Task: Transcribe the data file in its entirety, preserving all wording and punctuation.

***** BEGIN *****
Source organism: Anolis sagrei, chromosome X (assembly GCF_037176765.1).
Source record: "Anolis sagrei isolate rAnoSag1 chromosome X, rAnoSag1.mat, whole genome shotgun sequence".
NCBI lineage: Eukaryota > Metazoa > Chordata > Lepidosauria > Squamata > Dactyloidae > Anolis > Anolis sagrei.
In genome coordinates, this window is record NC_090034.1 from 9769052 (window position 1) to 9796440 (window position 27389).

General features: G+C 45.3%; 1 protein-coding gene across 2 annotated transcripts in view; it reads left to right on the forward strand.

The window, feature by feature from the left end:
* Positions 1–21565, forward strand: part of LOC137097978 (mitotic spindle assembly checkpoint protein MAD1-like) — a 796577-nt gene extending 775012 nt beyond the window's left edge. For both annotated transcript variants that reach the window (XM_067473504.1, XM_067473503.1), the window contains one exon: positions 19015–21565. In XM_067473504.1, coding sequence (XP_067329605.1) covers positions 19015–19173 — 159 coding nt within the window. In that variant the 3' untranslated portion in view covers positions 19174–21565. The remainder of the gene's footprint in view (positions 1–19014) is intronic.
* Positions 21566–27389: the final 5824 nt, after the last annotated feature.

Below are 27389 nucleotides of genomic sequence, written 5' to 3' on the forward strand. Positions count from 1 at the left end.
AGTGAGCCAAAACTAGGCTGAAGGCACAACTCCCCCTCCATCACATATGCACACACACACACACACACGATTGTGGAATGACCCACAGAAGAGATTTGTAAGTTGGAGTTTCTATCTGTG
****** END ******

Source organism: Anolis sagrei, chromosome X (assembly GCF_037176765.1).
Source record: "Anolis sagrei isolate rAnoSag1 chromosome X, rAnoSag1.mat, whole genome shotgun sequence".
NCBI lineage: Eukaryota > Metazoa > Chordata > Lepidosauria > Squamata > Dactyloidae > Anolis > Anolis sagrei.
In genome coordinates, this window is record NC_090034.1 from 9769052 (window position 1) to 9796440 (window position 27389).

General features: G+C 45.3%; 1 protein-coding gene across 2 annotated transcripts in view; it reads left to right on the forward strand.

The window, feature by feature from the left end:
* Positions 1–21565, forward strand: part of LOC137097978 (mitotic spindle assembly checkpoint protein MAD1-like) — a 796577-nt gene extending 775012 nt beyond the window's left edge. For both annotated transcript variants that reach the window (XM_067473504.1, XM_067473503.1), the window contains one exon: positions 19015–21565. In XM_067473504.1, coding sequence (XP_067329605.1) covers positions 19015–19173 — 159 coding nt within the window. In that variant the 3' untranslated portion in view covers positions 19174–21565. The remainder of the gene's footprint in view (positions 1–19014) is intronic.
* Positions 21566–27389: the final 5824 nt, after the last annotated feature.

Below are 27389 nucleotides of genomic sequence, written 5' to 3' on the forward strand. Positions count from 1 at the left end.
AGTGAGCCAAAACTAGGCTGAAGGCACAACTCCCCCTCCATCACATATGCACACACACACACACACACGATTGTGGAATGACCCACAGAAGAGATTTGTAAGTTGGAGTTTCTATCTGTG